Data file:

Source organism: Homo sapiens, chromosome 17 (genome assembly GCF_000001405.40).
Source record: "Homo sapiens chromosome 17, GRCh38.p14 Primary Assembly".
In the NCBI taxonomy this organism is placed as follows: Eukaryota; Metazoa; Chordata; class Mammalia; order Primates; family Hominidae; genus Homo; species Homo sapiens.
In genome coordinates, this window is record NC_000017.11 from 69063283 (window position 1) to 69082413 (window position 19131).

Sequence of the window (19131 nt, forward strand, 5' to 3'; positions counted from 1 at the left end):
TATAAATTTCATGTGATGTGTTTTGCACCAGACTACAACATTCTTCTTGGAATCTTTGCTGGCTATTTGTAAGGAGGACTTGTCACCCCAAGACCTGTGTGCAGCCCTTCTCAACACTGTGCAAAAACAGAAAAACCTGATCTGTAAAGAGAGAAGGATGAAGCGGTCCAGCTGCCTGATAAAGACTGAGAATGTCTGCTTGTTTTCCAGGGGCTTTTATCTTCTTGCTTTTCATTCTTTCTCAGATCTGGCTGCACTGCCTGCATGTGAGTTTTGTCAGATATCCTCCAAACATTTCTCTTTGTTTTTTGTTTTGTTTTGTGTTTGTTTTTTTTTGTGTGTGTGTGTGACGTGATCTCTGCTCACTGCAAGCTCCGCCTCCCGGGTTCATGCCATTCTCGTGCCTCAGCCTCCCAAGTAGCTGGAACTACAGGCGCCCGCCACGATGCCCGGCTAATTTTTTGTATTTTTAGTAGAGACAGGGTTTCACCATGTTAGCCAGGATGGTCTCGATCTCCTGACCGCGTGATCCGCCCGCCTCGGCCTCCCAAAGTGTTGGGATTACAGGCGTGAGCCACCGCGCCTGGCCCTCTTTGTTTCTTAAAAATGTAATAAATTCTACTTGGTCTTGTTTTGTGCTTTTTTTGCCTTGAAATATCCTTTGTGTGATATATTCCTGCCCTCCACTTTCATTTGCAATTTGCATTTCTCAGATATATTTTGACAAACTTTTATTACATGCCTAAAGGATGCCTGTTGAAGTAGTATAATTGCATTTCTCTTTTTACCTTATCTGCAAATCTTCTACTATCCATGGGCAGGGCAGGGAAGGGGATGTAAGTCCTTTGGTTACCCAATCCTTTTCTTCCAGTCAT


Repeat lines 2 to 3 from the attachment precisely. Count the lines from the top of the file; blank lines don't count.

Source record: "Homo sapiens chromosome 17, GRCh38.p14 Primary Assembly".
In the NCBI taxonomy this organism is placed as follows: Eukaryota; Metazoa; Chordata; class Mammalia; order Primates; family Hominidae; genus Homo; species Homo sapiens.